Friendship Earned

00:00 May 30, 2012
By: Debbie Lindsey

In my humble opinion, animals are not our equals—I would not wish to insult them with that placement in the scheme of things. We humans appear to be the more evolved and superior creature but many of our accomplishments ride counter to that supposed greatness. Take for example: war, slavery, genocide, more war, and pollution, which at its current rate will likely render this planet uninhabitable by the next century.

The animals that we call “our pets” are not disposable; (personally I feel no animal is disposable, i.e. those generally thought of as food). Nor are they a possession, toy, trophy, status symbol, income generator, bait, burglar alarm or commodity. They are insecure, hungry, lonely, and in need of, and deserving of love; and in return they will become your best friend and prove to have great reserves of loyalty, humor, and love.

Before a person even considers entering into a relationship with a dog or cat (or any domesticated critter: bird, fish, hamster, etc.) they should ask themselves if they and their family are ready to commit for the duration. Duration being the life of your dog or cat— until death do you part. For some dogs that could be 15 to 18 years and for cats even longer. Are you ready to handle all that goes with that?

There will be annual vet appointments that are crucial to the animal’s good health. Every month you will routinely need to groom, brush teeth, clip nails, administer heartworm prevention and flea control (all easy, yet imperative—no skimping for example on heartworm meds). Every day will consist of walks, play time, cleaning and picking up, patience, more patience and then even more time, and money.

Even the most loving people have trouble wrapping their heads around expenses such as dental care. At home care is crucial and simply involves brushing that will stave off decay and gum issues. However at some point professional exams and cleanings become vital in a dog or cat’s life and can only be done by your Vet. For humane and health reasons the animal must undergo anesthesia for dental cleanings.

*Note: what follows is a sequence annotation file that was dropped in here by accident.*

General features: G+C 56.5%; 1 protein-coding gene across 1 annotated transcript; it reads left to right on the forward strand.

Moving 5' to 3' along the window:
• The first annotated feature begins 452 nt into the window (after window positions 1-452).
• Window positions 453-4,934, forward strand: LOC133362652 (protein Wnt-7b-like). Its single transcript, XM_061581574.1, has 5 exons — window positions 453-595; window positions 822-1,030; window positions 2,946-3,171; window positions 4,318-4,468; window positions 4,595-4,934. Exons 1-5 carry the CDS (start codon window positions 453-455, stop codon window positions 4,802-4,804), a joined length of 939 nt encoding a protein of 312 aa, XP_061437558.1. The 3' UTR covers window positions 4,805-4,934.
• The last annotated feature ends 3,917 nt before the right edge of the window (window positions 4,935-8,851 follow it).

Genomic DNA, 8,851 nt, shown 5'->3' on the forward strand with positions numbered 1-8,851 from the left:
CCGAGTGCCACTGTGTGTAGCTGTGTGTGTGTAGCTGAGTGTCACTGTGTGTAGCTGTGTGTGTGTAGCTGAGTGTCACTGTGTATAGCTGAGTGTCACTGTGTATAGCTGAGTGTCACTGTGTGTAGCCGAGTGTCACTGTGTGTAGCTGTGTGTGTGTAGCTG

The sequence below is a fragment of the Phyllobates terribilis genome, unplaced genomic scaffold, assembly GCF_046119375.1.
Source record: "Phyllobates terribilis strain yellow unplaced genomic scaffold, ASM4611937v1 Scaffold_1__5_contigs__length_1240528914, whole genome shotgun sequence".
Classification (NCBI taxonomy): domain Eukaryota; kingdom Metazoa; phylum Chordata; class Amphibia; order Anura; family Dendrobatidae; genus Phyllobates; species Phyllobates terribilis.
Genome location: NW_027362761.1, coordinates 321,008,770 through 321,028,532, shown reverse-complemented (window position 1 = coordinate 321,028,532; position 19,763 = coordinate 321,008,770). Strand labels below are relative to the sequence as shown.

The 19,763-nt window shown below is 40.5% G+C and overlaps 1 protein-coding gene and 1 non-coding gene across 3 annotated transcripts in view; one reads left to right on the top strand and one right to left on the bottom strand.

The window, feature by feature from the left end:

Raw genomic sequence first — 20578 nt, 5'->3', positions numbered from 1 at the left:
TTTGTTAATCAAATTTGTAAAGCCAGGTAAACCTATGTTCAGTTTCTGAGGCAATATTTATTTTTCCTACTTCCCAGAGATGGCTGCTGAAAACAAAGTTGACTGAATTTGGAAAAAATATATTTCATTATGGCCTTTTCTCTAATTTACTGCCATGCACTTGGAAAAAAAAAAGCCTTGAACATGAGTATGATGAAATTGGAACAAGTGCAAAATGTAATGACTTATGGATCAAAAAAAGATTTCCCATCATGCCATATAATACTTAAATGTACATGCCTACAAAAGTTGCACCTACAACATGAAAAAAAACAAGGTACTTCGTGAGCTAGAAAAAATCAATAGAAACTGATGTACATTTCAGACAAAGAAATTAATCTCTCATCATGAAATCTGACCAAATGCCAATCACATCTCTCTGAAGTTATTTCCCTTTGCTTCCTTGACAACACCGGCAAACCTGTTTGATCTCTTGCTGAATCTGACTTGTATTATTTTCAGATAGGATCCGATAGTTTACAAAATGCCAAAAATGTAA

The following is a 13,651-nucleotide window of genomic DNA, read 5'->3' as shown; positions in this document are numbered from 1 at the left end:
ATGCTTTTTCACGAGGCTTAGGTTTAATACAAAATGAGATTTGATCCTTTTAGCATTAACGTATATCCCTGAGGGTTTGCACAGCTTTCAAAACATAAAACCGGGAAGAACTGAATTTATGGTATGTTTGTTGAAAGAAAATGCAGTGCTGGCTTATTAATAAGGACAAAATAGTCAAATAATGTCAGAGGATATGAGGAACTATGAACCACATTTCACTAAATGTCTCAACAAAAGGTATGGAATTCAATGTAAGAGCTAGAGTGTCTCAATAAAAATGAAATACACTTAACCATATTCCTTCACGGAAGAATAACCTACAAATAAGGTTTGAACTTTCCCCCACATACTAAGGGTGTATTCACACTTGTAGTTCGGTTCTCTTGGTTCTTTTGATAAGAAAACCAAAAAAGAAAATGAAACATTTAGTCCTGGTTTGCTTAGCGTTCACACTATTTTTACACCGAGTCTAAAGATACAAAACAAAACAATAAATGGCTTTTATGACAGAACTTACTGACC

My little dog Rosie came to us at age six with so much decay and rot inside her mouth (due to lack of dental care) that her overall health was gravely compromised. In addition, she had heartworms, which required months of dangerous drug therapy to kill the worms that had wrapped themselves around and inside her small heart.

She survived the treatment and was stronger and healthier for it but the damage prior to treatment left her with a heart murmur and congestive heart disease. A few bucks thrown at her by her previous owner would have saved the integrity of her health and thousands of dollars later spent. Prevention saves lives and your hard earned money.

Do not even think about adopting a dog or cat unless you plan to spay or neuter. Why? Because it’s down right cruel to allow them to go in and out of heat constantly without mating (How the heck would you feel? Frustrated to say the least.).

And allowing them to breed is out of the question. Every day 70,000 puppies and kittens are born in the United States. Annually four to six million helpless dogs and cats are euthanized; that breaks down to 11,000 – 16,000 killed every single day. One shelter animal is put-down every 1.5 seconds. In the U.S. only one in 10 will receive a good home for life.

Over-population’s not a big problem in places like China and Russia, where dogs and cats are slaughtered for fur. (Ever notice how real the fur felt on those little toy mice you brought for your cat or the fur trim on that jacket you got some years back—it could easily have been from stray or stolen dogs and cats.) In 2002 the U.S. banned imports and exports of such furs—let’s hope that has been enforced.

Over population is just one of the many reasons to spay or neuter. A dog that is “fixed” has no chance of developing uterine or testicular cancer. The risk of breast cancer and urinary infections is reduced tremendously. Reproductive cancers are common among older dogs that have been bred. Male dogs are less likely to roam, mark territory (for instance, the couch, bed or rug) with urine, or show aggression to other male dogs. Dogs, as well as cats (and people) will pretty much jump through hoops to get laid. Unspayed females bleed 10 days twice a year—not a great complement for your new carpet. And those unruly suitors will be lined up vying for her affections.

There is no denying the expense and moderate risk associated with any surgical procedure but, in the long run, the alternative of doing nothing is far more costly and dangerous. If you do not already have a trusted veterinarian, then start researching and asking friends for references. For more info on cost reductions for spay or neuter procedures go to, your local SPCA, or any animal rescue group.

Many pet dogs are given away, dumped or put-down simply because of behavioral issues that a good trainer could modify or correct. I recommend training not so much for your convenience but for the dog’s happiness—a well trained and socialized dog will be more at ease with other dogs and people; more likely to be welcomed in hotels when traveling and by pet sitters when needed. Acceptable behavior brings about better acceptance. Give your dog all the advantages.

Be their best friend.

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